Identifiers: Adult beetles are greenish-yellow with six large black spots on each elytron.

Size: 5 – 9mm long (Larvae to 8mm)

Reference: BugGuide, Wikipedia – Cucumber Beetles, Wikipedia Diabrotica_undecimpunctata

Tarnished plant bug (Lygus lineolaris)

Tarnished plant bug  (Lygus lineolaris)


Tarnished plant bug (Lygus lineolaris)

The Tarnished plant bug (seen here with a small bee) is the most common plant bug in North America and is considered a serious pests of small fruits and vegetables – it feeds on more than fifty economically important plants, including alfalfa, cotton, strawberries, brambles, and most tree fruits. Amazing how such a little pest can be so beautiful.

The tarnished plant bug is a true bug, with piercing-sucking mouth parts, which produces two to five indistinct generations annually.

Identifiers: oval, and somewhat flattened, greenish brown in color, with reddish brown markings on the wings. Characteristic small but distinct yellow-tipped triangle in the center of the back.

Size: Adults are 6 to 6.5 mm (0.25 in.)

Range: throughout the North America in temperate, non-desert areas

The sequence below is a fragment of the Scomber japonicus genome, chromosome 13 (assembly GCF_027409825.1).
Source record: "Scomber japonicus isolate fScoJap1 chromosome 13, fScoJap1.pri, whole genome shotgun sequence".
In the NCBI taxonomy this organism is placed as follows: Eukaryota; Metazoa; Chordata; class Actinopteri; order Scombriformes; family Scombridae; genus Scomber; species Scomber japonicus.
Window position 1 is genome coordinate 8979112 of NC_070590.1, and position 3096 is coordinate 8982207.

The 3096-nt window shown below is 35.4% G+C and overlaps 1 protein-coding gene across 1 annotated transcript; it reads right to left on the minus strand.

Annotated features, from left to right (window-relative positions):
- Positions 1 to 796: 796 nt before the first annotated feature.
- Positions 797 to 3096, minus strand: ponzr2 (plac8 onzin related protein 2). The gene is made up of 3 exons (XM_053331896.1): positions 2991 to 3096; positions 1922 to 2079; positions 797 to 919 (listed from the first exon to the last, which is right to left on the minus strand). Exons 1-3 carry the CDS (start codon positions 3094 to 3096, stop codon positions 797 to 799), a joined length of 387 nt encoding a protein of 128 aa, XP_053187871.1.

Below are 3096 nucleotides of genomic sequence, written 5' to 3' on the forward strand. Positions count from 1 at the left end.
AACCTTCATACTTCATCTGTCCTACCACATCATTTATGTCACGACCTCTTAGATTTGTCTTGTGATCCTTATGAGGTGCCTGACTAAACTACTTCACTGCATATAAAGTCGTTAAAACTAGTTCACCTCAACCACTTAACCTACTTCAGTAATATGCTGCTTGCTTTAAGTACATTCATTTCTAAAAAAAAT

References: Wikipedia, Cornell UniversityPenn State College

American carrion beetle (Necrophila americana)

American carrion beetle (Necrophila americana)

American carrion beetle (Necrophila americana)

I was hoping, but not expecting,to photograph a carrion beetle. They are often found on carrion or decaying fungi. A few hours after flies begin arriving at a carcass, the adult beetles show up and immediately begin eating the already hatching fly larvae, mating, and laying their own eggs. These beetles prefer larger carrion – rat-sized or larger, this one was on a wild turkey. The larvae (that’s actually one hiding under the adult) often prefer dried skin. Adult beetles stay as long as the carcass last, eating competitors to give their own larvae a chance to eat and grow.